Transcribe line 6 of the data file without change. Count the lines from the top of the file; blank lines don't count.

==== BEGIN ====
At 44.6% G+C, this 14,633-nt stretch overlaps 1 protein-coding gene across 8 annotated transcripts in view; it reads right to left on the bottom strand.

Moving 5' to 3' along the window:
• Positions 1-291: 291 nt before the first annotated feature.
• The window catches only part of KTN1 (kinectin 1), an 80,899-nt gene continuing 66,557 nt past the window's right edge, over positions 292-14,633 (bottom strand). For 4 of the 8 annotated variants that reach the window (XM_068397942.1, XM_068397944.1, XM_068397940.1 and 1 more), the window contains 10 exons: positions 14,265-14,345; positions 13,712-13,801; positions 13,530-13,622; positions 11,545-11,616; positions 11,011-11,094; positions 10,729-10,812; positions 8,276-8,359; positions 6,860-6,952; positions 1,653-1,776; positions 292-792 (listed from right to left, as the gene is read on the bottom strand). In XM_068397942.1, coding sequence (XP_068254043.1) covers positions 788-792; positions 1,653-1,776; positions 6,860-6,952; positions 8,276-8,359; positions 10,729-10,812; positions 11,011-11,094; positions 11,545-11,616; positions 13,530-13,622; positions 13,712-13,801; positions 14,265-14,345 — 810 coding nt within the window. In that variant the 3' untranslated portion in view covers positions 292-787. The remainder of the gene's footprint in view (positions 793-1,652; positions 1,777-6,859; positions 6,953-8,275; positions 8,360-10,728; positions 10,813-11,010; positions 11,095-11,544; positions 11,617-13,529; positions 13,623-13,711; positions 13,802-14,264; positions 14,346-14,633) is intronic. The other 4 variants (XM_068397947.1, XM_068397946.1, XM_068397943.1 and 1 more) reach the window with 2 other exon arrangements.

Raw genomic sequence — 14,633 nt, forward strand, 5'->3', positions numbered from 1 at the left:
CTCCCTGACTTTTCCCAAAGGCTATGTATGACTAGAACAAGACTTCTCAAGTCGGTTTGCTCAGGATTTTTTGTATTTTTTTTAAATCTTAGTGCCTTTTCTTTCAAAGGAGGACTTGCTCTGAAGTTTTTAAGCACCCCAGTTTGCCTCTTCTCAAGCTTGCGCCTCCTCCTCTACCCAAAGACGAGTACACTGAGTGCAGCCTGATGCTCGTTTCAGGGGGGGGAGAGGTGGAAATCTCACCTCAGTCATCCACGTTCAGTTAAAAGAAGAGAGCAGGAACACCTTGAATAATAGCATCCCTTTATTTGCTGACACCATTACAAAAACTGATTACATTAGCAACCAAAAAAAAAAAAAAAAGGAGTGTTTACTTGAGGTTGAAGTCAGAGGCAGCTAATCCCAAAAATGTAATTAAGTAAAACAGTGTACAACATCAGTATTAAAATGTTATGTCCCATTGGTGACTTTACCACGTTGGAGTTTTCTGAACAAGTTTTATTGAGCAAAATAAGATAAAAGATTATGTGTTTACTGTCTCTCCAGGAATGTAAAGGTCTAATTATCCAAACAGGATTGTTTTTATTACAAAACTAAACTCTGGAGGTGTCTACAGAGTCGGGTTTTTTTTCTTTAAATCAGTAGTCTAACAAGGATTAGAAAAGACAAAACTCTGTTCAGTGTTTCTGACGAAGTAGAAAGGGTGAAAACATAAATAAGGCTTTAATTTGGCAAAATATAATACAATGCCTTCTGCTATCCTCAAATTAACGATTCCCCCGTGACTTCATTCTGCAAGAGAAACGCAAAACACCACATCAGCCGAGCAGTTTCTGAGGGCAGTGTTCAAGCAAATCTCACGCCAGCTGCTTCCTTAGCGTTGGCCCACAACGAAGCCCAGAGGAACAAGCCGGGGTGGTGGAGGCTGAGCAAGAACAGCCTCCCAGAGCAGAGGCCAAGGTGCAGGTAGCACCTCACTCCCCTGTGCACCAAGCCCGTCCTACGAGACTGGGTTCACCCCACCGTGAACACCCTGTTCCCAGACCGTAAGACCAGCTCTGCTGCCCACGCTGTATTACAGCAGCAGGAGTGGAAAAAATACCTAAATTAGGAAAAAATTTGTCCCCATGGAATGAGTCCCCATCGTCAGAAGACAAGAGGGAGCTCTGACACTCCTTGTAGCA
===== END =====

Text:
CTCCCTGACTTTTCCCAAAGGCTATGTATGACTAGAACAAGACTTCTCAAGTCGGTTTGCTCAGGATTTTTTGTATTTTTTTTAAATCTTAGTGCCTTTTCTTTCAAAGGAGGACTTGCTCTGAAGTTTTTAAGCACCCCAGTTTGCCTCTTCTCAAGCTTGCGCCTCCTCCTCTACCCAAAGACGAGTACACTGAGTGCAGCCTGATGCTCGTTTCAGGGGGGGGAGAGGTGGAAATCTCACCTCAGTCATCCACGTTCAGTTAAAAGAAGAGAGCAGGAACACCTTGAATAATAGCATCCCTTTATTTGCTGACACCATTACAAAAACTGATTACATTAGCAACCAAAAAAAAAAAAAAAAGGAGTGTTTACTTGAGGTTGAAGTCAGAGGCAGCTAATCCCAAAAATGTAATTAAGTAAAACAGTGTACAACATCAGTATTAAAATGTTATGTCCCATTGGTGACTTTACCACGTTGGAGTTTTCTGAACAAGTTTTATTGAGCAAAATAAGATAAAAGATTATGTGTTTACTGTCTCTCCAGGAATGTAAAGGTCTAATTATCCAAACAGGATTGTTTTTATTACAAAACTAAACTCTGGAGGTGTCTACAGAGTCGGGTTTTTTTTCTTTAAATCAGTAGTCTAACAAGGATTAGAAAAGACAAAACTCTGTTCAGTGTTTCTGACGAAGTAGAAAGGGTGAAAACATAAATAAGGCTTTAATTTGGCAAAATATAATACAATGCCTTCTGCTATCCTCAAATTAACGATTCCCCCGTGACTTCATTCTGCAAGAGAAACGCAAAACACCACATCAGCCGAGCAGTTTCTGAGGGCAGTGTTCAAGCAAATCTCACGCCAGCTGCTTCCTTAGCGTTGGCCCACAACGAAGCCCAGAGGAACAAGCCGGGGTGGTGGAGGCTGAGCAAGAACAGCCTCCCAGAGCAGAGGCCAAGGTGCAGGTAGCACCTCACTCCCCTGTGCACCAAGCCCGTCCTACGAGACTGGGTTCACCCCACCGTGAACACCCTGTTCCCAGACCGTAAGACCAGCTCTGCTGCCCACGCTGTATTACAGCAGCAGGAGTGGAAAAAATACCTAAATTAGGAAAAAATTTGTCCCCATGGAATGAGTCCCCATCGTCAGAAGACAAGAGGGAGCTCTGACACTCCTTGTAGCA